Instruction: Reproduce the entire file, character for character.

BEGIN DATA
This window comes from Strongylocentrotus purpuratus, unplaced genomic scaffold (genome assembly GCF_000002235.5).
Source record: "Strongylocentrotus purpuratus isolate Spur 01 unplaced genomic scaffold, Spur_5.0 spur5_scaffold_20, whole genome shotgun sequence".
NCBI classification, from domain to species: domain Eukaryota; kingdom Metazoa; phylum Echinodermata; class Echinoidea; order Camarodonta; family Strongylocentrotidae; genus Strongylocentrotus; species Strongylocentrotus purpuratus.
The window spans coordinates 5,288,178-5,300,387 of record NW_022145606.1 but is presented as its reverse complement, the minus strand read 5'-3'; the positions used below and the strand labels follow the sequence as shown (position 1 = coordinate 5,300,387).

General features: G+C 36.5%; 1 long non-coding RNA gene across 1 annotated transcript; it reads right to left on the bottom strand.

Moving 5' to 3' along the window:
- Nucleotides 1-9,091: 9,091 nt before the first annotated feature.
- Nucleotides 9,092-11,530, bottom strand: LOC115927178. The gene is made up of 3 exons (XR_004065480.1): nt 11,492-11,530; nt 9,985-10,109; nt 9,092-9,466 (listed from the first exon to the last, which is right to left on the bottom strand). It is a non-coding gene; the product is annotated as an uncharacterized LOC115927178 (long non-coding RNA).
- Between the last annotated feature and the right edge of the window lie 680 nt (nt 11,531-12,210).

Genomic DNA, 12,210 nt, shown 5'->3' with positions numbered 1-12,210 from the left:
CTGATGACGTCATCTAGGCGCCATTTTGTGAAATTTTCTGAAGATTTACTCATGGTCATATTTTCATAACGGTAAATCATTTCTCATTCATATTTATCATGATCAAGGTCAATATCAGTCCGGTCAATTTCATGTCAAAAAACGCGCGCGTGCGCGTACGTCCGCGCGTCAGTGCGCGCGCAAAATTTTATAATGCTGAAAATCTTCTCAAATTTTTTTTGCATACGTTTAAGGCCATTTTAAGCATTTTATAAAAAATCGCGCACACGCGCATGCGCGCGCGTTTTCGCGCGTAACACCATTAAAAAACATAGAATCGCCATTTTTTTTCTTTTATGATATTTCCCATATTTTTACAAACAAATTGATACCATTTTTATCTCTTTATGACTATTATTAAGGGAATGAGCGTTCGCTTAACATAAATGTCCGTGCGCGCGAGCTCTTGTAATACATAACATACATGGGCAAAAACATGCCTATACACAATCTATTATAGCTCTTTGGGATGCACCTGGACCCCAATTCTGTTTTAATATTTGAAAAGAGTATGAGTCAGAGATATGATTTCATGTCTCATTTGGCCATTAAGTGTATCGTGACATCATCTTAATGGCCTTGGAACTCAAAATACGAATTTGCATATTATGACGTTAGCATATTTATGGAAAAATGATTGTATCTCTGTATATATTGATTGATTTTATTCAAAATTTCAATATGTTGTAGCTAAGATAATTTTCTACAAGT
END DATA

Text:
This window comes from Strongylocentrotus purpuratus, unplaced genomic scaffold (genome assembly GCF_000002235.5).
Source record: "Strongylocentrotus purpuratus isolate Spur 01 unplaced genomic scaffold, Spur_5.0 spur5_scaffold_20, whole genome shotgun sequence".
NCBI classification, from domain to species: domain Eukaryota; kingdom Metazoa; phylum Echinodermata; class Echinoidea; order Camarodonta; family Strongylocentrotidae; genus Strongylocentrotus; species Strongylocentrotus purpuratus.
The window spans coordinates 5,288,178-5,300,387 of record NW_022145606.1 but is presented as its reverse complement, the minus strand read 5'-3'; the positions used below and the strand labels follow the sequence as shown (position 1 = coordinate 5,300,387).

General features: G+C 36.5%; 1 long non-coding RNA gene across 1 annotated transcript; it reads right to left on the bottom strand.

Moving 5' to 3' along the window:
- Nucleotides 1-9,091: 9,091 nt before the first annotated feature.
- Nucleotides 9,092-11,530, bottom strand: LOC115927178. The gene is made up of 3 exons (XR_004065480.1): nt 11,492-11,530; nt 9,985-10,109; nt 9,092-9,466 (listed from the first exon to the last, which is right to left on the bottom strand). It is a non-coding gene; the product is annotated as an uncharacterized LOC115927178 (long non-coding RNA).
- Between the last annotated feature and the right edge of the window lie 680 nt (nt 11,531-12,210).

Genomic DNA, 12,210 nt, shown 5'->3' with positions numbered 1-12,210 from the left:
CTGATGACGTCATCTAGGCGCCATTTTGTGAAATTTTCTGAAGATTTACTCATGGTCATATTTTCATAACGGTAAATCATTTCTCATTCATATTTATCATGATCAAGGTCAATATCAGTCCGGTCAATTTCATGTCAAAAAACGCGCGCGTGCGCGTACGTCCGCGCGTCAGTGCGCGCGCAAAATTTTATAATGCTGAAAATCTTCTCAAATTTTTTTTGCATACGTTTAAGGCCATTTTAAGCATTTTATAAAAAATCGCGCACACGCGCATGCGCGCGCGTTTTCGCGCGTAACACCATTAAAAAACATAGAATCGCCATTTTTTTTCTTTTATGATATTTCCCATATTTTTACAAACAAATTGATACCATTTTTATCTCTTTATGACTATTATTAAGGGAATGAGCGTTCGCTTAACATAAATGTCCGTGCGCGCGAGCTCTTGTAATACATAACATACATGGGCAAAAACATGCCTATACACAATCTATTATAGCTCTTTGGGATGCACCTGGACCCCAATTCTGTTTTAATATTTGAAAAGAGTATGAGTCAGAGATATGATTTCATGTCTCATTTGGCCATTAAGTGTATCGTGACATCATCTTAATGGCCTTGGAACTCAAAATACGAATTTGCATATTATGACGTTAGCATATTTATGGAAAAATGATTGTATCTCTGTATATATTGATTGATTTTATTCAAAATTTCAATATGTTGTAGCTAAGATAATTTTCTACAAGT